Investing in early literacy interventions and supports such as the ones highlighted above make sense as a long game preventative strategy. Unfortunately, at this stage Alberta can not only address our literacy issues solely through preventative strategies. The last PIAAC results indicated that 45% of working-age Albertans had low or poor literacy skills in 2011 with this percentage, according to Lane, unlikely to change when 2024 results are published. This means that 1,269,864 of the 2,821,864 Albertans of working age in 2021, had low literacy. The report further points out that these working-age Albertans would not have the literacy skills required to reliably and consistently perform most jobs in today’s economy. It cites research that indicates that a 1% rise in average literacy skills would increase productivity by 5 % and GDP by 3%- which translates to about $60 billion dollars. These numbers actually speak to the strong financial reasons for Alberta to invest also in improving adult literacy for our Province’s benefit now. Interestingly, the research cited also recommended investments focused on reducing the proportion of low-skilled adults in the population as a more viable strategy to improve a country’s economic performance than increasing the share of high performers. It is our belief that Alberta needs to intentionally and more strategically serve these adults’ needs.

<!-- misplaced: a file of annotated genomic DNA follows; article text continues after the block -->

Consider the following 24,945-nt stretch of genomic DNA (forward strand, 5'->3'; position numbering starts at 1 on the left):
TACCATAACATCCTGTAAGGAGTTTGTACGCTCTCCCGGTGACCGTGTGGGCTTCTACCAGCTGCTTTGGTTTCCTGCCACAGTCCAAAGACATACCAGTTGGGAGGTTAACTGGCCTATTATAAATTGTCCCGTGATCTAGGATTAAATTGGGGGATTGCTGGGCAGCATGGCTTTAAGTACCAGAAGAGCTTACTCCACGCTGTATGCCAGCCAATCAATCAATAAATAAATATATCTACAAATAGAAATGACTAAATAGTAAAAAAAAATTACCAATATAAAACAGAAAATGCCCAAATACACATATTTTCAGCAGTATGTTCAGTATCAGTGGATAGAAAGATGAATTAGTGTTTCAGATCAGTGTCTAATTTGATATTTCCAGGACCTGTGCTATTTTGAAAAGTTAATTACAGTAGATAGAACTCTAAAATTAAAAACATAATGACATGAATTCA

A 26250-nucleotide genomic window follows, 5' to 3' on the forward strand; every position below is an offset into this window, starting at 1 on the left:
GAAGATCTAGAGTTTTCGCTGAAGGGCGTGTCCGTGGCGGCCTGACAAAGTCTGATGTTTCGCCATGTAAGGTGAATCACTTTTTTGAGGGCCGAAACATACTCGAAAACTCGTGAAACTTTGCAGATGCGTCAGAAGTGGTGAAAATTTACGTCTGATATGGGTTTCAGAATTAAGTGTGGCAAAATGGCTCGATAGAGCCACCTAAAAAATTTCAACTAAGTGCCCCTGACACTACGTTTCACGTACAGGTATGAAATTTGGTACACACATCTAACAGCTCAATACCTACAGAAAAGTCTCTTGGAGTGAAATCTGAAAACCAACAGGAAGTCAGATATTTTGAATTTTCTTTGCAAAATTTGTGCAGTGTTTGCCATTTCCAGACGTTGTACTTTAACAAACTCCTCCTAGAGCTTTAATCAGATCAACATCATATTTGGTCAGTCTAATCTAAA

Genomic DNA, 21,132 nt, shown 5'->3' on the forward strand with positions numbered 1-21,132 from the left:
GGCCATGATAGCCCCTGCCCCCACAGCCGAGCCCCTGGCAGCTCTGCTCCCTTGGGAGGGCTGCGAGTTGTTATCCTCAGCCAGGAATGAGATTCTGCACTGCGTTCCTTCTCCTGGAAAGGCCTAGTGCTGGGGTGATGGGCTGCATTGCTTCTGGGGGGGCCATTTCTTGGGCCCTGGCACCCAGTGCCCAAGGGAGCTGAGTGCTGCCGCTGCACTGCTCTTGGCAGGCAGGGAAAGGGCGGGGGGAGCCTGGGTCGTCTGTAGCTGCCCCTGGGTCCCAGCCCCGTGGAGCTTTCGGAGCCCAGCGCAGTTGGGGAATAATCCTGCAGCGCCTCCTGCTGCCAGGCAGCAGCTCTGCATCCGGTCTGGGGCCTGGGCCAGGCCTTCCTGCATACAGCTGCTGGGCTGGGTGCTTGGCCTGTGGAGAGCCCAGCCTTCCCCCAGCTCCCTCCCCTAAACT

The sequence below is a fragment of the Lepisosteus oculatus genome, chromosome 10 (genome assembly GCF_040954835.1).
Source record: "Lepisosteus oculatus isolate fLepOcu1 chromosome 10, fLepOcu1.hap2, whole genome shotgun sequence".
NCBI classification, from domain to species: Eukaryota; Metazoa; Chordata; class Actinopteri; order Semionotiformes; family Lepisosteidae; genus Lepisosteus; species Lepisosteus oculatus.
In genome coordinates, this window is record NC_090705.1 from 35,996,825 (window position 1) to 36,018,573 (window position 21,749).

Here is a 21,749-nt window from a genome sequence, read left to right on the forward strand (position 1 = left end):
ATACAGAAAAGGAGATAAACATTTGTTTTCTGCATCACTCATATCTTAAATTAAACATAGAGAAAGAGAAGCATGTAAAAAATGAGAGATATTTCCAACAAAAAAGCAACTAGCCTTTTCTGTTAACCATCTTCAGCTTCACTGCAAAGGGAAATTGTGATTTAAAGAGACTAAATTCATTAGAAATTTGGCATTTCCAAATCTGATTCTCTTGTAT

Behind statistics are people. Adults with literacy skills and knowledge gaps are also employees, parents, community members and neighbours who may be disproportionately affected by structural and systemic barriers to accessing services, challenges with secure living-wage employment, housing insecurity, food insecurity, stress leading to mental or physical health challenges, and an overall lack of resources. Although the report indicates that almost every adult can, at a minimum, decode words and locate basic information, this statement minimizes the fact that 15% of Albertans were at Level 1 and below. Most Albertans don’t fully understand that these Albertans face a host of challenges including not being able to confidently read a prescription, participate in and support their child’s education journey, fill out an application for necessary resources and services or effectively use digital tools.
Life is definitely hard when you can’t read confidently, and as the years progress, it gets even harder with compounding issues.
So how can Alberta approach this issue so no Albertan with literacy gaps is left behind? A multi-prong approach across life-stages is indeed needed. As noted, approximately 1.3 million working age Albertans have low literacy. The report though only briefly mentions these Albertans and the potential role of post-secondary, employers and community organizations in addressing their needs. Our fear is that this proposed approach, along with the somewhat ad hoc approach to addressing adult literacy needs that currently exists, will not get to the heart of the issue.